District Six claimants get in final word before court date with land minister

17 May 2019 - 06:00 By STENDER VON OEHSEN
District Six claimants celebrated outside the high court in Cape Town on April 17 2019 after the absent land reform minister, Maite Nkoana-Mashabane, was ordered to return to court.
District Six claimants celebrated outside the high court in Cape Town on April 17 2019 after the absent land reform minister, Maite Nkoana-Mashabane, was ordered to return to court.
Image: Stender Von Oehsen

After a month of waiting, District Six claimants will finally get their chance on Friday to challenge land minister Maite Nkoana-Mashabane on restitution plans.

District Six Working Committee chairperson Shahied Ajam and his legal team filed a final affidavit ahead of the high court date in Cape Town.

"In the three months which have elapsed since the meeting of February 15 2019, the D6WC has not received any approach from the minister, the Land Claims Commission or the department of rural development and land reform to meet for 'follow-up consultations'," read Ajam's affidavit.

"Should the minister require the assistance of the D6WC in finalising the holistic plan for District Six, the D6WC will make whatever contribution it can and co-operate as far as it is able to go."

This was a response to the land minister’s affidavit, submitted on May 6, which unveiled tentative plans for rebuilding District Six. The plan showed a mix of restitution and market housing to help fund the project.

The minister blamed a lack of funds and the amount of available land for delays. And she said her department could offer only R351m of the expected R11bn cost of the proposed plan.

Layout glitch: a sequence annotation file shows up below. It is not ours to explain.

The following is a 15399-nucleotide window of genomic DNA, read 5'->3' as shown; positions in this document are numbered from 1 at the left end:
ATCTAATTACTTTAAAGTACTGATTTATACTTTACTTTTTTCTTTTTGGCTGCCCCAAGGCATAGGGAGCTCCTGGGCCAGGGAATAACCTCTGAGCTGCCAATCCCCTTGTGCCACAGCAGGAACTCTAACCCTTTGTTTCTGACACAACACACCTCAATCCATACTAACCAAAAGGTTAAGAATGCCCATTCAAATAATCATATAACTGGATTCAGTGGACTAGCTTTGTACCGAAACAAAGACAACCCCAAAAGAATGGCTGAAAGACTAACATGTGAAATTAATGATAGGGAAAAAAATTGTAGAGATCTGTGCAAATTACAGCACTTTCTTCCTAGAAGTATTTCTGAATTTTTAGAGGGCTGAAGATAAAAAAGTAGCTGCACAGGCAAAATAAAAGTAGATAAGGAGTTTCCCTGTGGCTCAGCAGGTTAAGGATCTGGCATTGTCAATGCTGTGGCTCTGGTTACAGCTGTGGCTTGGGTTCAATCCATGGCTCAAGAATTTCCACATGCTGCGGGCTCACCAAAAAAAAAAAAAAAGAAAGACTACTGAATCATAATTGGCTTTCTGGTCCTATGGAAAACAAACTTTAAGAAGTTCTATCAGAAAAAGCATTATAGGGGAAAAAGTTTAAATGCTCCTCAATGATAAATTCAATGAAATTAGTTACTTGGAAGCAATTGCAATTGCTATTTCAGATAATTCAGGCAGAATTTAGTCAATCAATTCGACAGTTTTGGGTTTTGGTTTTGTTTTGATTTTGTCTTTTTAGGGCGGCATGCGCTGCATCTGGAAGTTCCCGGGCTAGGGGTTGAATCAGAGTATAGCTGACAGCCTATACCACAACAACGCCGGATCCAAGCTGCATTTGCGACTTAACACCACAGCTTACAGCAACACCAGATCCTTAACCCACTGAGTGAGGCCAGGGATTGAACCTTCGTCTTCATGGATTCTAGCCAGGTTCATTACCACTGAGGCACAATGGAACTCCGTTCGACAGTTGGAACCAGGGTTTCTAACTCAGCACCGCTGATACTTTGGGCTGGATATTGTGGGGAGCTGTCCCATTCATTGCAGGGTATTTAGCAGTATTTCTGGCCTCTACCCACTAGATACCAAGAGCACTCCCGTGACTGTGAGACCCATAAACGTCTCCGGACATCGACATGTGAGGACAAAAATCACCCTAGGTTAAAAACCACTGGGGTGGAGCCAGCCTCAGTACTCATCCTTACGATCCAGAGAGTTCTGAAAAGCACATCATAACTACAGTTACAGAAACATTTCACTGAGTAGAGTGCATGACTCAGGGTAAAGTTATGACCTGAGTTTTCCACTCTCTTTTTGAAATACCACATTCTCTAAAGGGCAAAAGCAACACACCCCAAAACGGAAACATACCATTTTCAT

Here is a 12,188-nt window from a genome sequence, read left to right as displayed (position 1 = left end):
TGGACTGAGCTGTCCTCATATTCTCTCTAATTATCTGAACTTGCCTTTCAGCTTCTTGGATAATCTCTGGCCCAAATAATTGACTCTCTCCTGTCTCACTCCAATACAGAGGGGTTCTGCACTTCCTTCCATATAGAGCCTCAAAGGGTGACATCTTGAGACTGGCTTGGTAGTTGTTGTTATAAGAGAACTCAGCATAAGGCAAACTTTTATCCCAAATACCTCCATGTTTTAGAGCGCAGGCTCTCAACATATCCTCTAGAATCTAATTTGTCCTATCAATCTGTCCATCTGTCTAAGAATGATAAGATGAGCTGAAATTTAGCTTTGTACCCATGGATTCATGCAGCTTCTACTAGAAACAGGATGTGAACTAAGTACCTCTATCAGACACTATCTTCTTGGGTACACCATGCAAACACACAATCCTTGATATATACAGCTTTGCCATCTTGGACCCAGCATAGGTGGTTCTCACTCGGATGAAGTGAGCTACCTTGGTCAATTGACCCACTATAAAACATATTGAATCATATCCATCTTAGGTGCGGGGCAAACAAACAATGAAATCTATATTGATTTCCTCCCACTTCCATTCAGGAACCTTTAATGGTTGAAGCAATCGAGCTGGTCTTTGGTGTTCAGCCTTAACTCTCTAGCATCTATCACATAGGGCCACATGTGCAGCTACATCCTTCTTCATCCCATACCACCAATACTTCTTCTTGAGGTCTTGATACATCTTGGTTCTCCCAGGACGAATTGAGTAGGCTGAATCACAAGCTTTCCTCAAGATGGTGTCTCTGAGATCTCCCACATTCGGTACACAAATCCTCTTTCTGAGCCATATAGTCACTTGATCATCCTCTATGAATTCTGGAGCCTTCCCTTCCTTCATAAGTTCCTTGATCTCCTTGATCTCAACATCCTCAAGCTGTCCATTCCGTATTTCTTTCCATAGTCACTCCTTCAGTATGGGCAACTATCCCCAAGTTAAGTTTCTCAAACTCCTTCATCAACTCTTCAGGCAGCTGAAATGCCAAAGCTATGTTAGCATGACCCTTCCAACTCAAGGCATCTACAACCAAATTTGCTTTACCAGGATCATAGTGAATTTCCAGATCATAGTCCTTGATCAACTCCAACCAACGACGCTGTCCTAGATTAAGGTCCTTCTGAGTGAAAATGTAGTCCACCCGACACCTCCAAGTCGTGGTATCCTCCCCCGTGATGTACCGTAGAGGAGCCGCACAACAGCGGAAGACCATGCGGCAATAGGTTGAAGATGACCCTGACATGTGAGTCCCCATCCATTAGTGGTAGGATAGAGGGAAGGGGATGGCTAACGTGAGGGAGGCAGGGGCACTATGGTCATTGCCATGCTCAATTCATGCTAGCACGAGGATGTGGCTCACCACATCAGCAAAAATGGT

Ajam was not pleased with this news.

"In essence what she's saying is that they don't have the money to build the houses and only now have looked to external partners," Ajam said in a WhatsApp message to TimesLIVE, calling the delay "absurd".

District Six claimants expect to finally get their chance to hear the land minister explain why a court-ordered restitution plan had not yet been finalised, a month to the day since she failed to appear in court.

The court will hear arguments from the land department on why the minister should not be held in contempt for missing the mandatory court appearance last month.

Nkoana-Mashabane must also explain why the restitution project remains delayed and how her tentative plan solves the issue.

"It's going to be very interesting to see if the minister will be able to explain away the many inconsistencies and shortcomings of her department over the last 20 years," said Ajam.

"Many hopeful elderly claimants have died during this period, never realising their dream to come home."

Ajam has been active in the days leading up to the court date, encouraging members of the community to picket outside court.


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